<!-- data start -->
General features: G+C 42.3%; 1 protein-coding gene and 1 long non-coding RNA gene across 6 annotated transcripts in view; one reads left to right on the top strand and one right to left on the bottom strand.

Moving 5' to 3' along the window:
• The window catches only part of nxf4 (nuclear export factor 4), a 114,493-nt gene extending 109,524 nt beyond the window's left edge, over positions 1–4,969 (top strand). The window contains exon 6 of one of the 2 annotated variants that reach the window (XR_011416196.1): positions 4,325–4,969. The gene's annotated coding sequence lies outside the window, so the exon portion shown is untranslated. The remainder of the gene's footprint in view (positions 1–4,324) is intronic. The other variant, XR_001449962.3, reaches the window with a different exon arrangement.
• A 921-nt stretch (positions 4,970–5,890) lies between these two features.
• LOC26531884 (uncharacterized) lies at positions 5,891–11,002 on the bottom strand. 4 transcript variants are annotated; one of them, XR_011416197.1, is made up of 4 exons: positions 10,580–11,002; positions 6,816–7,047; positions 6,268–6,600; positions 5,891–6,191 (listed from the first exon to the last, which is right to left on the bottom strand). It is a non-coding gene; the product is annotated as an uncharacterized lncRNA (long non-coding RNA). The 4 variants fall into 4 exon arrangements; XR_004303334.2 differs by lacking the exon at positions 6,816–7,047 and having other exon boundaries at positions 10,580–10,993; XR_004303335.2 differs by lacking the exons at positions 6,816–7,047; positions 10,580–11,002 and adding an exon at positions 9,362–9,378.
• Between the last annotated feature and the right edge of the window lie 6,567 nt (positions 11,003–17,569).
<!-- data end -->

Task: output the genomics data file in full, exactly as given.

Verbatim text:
General features: G+C 42.3%; 1 protein-coding gene and 1 long non-coding RNA gene across 6 annotated transcripts in view; one reads left to right on the top strand and one right to left on the bottom strand.

Moving 5' to 3' along the window:
• The window catches only part of nxf4 (nuclear export factor 4), a 114,493-nt gene extending 109,524 nt beyond the window's left edge, over positions 1–4,969 (top strand). The window contains exon 6 of one of the 2 annotated variants that reach the window (XR_011416196.1): positions 4,325–4,969. The gene's annotated coding sequence lies outside the window, so the exon portion shown is untranslated. The remainder of the gene's footprint in view (positions 1–4,324) is intronic. The other variant, XR_001449962.3, reaches the window with a different exon arrangement.
• A 921-nt stretch (positions 4,970–5,890) lies between these two features.
• LOC26531884 (uncharacterized) lies at positions 5,891–11,002 on the bottom strand. 4 transcript variants are annotated; one of them, XR_011416197.1, is made up of 4 exons: positions 10,580–11,002; positions 6,816–7,047; positions 6,268–6,600; positions 5,891–6,191 (listed from the first exon to the last, which is right to left on the bottom strand). It is a non-coding gene; the product is annotated as an uncharacterized lncRNA (long non-coding RNA). The 4 variants fall into 4 exon arrangements; XR_004303334.2 differs by lacking the exon at positions 6,816–7,047 and having other exon boundaries at positions 10,580–10,993; XR_004303335.2 differs by lacking the exons at positions 6,816–7,047; positions 10,580–11,002 and adding an exon at positions 9,362–9,378.
• Between the last annotated feature and the right edge of the window lie 6,567 nt (positions 11,003–17,569).